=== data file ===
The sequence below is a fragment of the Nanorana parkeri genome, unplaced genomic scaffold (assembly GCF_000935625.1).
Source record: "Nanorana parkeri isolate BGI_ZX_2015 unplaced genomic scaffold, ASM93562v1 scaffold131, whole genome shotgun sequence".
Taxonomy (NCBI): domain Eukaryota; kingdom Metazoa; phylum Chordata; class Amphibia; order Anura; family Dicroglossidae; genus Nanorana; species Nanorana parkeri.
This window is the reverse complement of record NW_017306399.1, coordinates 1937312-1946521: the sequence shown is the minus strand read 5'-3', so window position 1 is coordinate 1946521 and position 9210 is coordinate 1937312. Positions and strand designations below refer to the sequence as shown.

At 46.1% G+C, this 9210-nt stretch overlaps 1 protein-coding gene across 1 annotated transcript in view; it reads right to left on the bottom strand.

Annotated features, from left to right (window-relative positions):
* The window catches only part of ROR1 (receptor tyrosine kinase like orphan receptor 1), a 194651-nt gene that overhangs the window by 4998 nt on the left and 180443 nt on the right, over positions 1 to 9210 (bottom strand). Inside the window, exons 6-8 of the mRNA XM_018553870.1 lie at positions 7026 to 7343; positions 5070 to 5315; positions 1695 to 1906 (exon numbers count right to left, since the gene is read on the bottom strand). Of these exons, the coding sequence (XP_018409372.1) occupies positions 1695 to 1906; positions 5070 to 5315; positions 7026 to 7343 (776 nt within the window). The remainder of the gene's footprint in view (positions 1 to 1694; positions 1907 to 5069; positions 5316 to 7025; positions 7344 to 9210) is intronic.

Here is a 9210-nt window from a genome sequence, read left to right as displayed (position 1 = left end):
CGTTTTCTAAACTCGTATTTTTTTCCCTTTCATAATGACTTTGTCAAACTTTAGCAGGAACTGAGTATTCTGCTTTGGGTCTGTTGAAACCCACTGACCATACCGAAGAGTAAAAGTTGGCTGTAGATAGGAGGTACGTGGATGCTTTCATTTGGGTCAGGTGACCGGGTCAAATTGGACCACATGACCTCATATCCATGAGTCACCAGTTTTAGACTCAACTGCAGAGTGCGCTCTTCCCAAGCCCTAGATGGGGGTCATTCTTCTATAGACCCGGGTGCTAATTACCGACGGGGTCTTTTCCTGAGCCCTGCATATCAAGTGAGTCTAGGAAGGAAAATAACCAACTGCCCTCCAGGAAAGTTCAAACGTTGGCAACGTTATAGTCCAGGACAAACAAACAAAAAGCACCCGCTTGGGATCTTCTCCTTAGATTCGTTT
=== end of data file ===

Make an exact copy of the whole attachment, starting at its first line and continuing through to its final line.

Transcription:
The sequence below is a fragment of the Nanorana parkeri genome, unplaced genomic scaffold (assembly GCF_000935625.1).
Source record: "Nanorana parkeri isolate BGI_ZX_2015 unplaced genomic scaffold, ASM93562v1 scaffold131, whole genome shotgun sequence".
Taxonomy (NCBI): domain Eukaryota; kingdom Metazoa; phylum Chordata; class Amphibia; order Anura; family Dicroglossidae; genus Nanorana; species Nanorana parkeri.
This window is the reverse complement of record NW_017306399.1, coordinates 1937312-1946521: the sequence shown is the minus strand read 5'-3', so window position 1 is coordinate 1946521 and position 9210 is coordinate 1937312. Positions and strand designations below refer to the sequence as shown.

At 46.1% G+C, this 9210-nt stretch overlaps 1 protein-coding gene across 1 annotated transcript in view; it reads right to left on the bottom strand.

Annotated features, from left to right (window-relative positions):
* The window catches only part of ROR1 (receptor tyrosine kinase like orphan receptor 1), a 194651-nt gene that overhangs the window by 4998 nt on the left and 180443 nt on the right, over positions 1 to 9210 (bottom strand). Inside the window, exons 6-8 of the mRNA XM_018553870.1 lie at positions 7026 to 7343; positions 5070 to 5315; positions 1695 to 1906 (exon numbers count right to left, since the gene is read on the bottom strand). Of these exons, the coding sequence (XP_018409372.1) occupies positions 1695 to 1906; positions 5070 to 5315; positions 7026 to 7343 (776 nt within the window). The remainder of the gene's footprint in view (positions 1 to 1694; positions 1907 to 5069; positions 5316 to 7025; positions 7344 to 9210) is intronic.

Here is a 9210-nt window from a genome sequence, read left to right as displayed (position 1 = left end):
CGTTTTCTAAACTCGTATTTTTTTCCCTTTCATAATGACTTTGTCAAACTTTAGCAGGAACTGAGTATTCTGCTTTGGGTCTGTTGAAACCCACTGACCATACCGAAGAGTAAAAGTTGGCTGTAGATAGGAGGTACGTGGATGCTTTCATTTGGGTCAGGTGACCGGGTCAAATTGGACCACATGACCTCATATCCATGAGTCACCAGTTTTAGACTCAACTGCAGAGTGCGCTCTTCCCAAGCCCTAGATGGGGGTCATTCTTCTATAGACCCGGGTGCTAATTACCGACGGGGTCTTTTCCTGAGCCCTGCATATCAAGTGAGTCTAGGAAGGAAAATAACCAACTGCCCTCCAGGAAAGTTCAAACGTTGGCAACGTTATAGTCCAGGACAAACAAACAAAAAGCACCCGCTTGGGATCTTCTCCTTAGATTCGTTT